Vladimir Putin has criticized the impeachment of Donald Trump, dismissing the charges as “absolutely made up” and saying he expected the US president to survive the historic proceedings.
In remarks reminiscent of Trump himself, Putin said during an annual press conference that US Democrats were seeking to make up for their loss in the 2016 presidential elections “by other means”, ascribing the impeachment proceedings to political infighting.
“The Democratic party, which lost the elections, is achieving results through other means, by accusing Trump at first of conspiracy with Russia, then it turns out, there was no conspiracy at all,” Putin said during the marathon Q&A session in Moscow. “It then turned out that there was no collusion and it could not form the basis for an impeachment, and now there is this made-up pressure on Ukraine.”
On Wednesday, the House of Representatives passed two articles of impeachment against Trump for abuse of power and obstruction of justice. The charges stemmed from Trump’s use of pressure against Ukraine to carry out an investigation into the family of his political rival Joe Biden.
Trump is the third president in US history to be charged with high crimes and misdemeanors and face removal from office by the US Senate. Trump is not expected to be removed from office, however, due to the Republicans’ senate majority.
“I doubt they will want to remove their own party’s representative from power based on what I think are absolutely made-up reasons,” Putin said in response to a question about the impeachment vote.
Donald Trump is impeached by House of Representatives in historic vote https://t.co/376KCM5VqL
— The Guardian (@guardian) December 19, 2019
Opponents of Trump have criticised the US president for seeking a closer relationship with Moscow despite evidence that Russia interfered in the 2016 presidential election.
The Russian president also made news on Thursday when he said he would consider amending the Russian constitution to limit a president to serving two terms total, preventing any potential successor from occupying power for the same period as he has done.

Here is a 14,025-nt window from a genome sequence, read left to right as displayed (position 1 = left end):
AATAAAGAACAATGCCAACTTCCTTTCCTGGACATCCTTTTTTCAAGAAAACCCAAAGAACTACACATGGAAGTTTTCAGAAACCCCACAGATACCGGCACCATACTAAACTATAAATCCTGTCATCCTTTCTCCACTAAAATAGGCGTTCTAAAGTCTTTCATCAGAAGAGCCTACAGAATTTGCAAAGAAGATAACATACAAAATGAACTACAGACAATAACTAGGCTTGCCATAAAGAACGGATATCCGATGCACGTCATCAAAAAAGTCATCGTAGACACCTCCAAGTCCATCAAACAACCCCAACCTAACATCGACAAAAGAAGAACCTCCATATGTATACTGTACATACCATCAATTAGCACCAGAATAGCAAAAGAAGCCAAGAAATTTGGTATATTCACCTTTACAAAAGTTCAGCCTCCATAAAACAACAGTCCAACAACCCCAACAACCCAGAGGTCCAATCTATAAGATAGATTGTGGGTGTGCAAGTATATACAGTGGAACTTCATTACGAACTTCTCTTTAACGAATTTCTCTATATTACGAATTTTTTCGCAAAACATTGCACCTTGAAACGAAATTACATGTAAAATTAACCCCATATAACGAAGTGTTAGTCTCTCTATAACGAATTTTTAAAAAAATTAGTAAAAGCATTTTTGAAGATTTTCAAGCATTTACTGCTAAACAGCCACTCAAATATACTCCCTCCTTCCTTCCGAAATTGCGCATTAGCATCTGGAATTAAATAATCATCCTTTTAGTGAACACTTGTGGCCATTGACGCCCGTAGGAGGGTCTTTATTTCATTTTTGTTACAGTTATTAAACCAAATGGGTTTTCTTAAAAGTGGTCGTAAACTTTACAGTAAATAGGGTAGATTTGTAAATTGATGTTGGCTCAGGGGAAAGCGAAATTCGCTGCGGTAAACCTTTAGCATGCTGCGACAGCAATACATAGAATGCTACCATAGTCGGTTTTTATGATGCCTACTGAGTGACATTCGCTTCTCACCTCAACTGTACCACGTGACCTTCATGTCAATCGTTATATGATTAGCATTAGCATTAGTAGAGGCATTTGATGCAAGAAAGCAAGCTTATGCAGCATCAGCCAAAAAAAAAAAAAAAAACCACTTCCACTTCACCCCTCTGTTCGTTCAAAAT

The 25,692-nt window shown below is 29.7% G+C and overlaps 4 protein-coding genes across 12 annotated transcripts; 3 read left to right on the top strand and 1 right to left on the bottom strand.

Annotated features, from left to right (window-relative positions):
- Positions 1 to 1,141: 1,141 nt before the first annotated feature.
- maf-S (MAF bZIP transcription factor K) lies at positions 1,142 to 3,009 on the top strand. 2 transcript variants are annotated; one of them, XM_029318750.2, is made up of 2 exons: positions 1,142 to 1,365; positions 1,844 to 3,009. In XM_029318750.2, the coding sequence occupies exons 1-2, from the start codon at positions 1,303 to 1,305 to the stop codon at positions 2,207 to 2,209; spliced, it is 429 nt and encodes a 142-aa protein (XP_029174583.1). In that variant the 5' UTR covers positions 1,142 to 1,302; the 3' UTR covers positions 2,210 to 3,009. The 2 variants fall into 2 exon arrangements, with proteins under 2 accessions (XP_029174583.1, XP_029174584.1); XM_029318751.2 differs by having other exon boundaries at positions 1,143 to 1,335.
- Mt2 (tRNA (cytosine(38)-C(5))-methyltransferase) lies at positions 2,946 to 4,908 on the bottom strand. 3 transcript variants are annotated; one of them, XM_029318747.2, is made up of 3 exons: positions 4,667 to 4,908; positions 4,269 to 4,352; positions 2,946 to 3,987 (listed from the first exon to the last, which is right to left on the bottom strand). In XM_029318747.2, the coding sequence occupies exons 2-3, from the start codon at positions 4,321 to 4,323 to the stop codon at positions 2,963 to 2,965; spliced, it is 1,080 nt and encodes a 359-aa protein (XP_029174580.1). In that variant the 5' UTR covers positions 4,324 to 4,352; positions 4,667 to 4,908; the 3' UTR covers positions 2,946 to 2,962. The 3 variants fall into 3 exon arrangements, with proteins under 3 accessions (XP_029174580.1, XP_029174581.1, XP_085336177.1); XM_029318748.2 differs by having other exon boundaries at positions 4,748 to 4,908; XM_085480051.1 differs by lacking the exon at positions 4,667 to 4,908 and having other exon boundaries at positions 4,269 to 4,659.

Putin is currently serving his fourth presidential term, after which he will be constitutionally barred from standing in the 2024 presidential elections.
One of the biggest political questions in Russia remains whether Putin, 67, will seek to remain in power after 2024 by amending the constitution or attempt to pass power on to a successor.
Putin said that constitution term limits for the president could be altered by removing the word “consecutive”, giving one person a two-term limit for life.
In televised remarks he also said he was following proposals to increase parliamentary powers, driving speculation that he could assume the role of prime minister after exiting the presidency, in what would be an echo of the 2008 election in which he traded places with then-premier, Dmitry Medvedev, after serving two terms as president.
The press conference, held with much fanfare each December, gives Putin a chance to sound off on a range of topics without giving journalists much of a chance for follow-up questions.
Over more than four hours on stage, Putin said that Russia had been unfairly “punished twice” for its doping scandal, skirted past questions about domestic violence and his family’s business activities, and congratulated Boris Johnson on the Tories’ victory in parliamentary elections, saying Johnson “sensed the mood of British society better than his opponent”.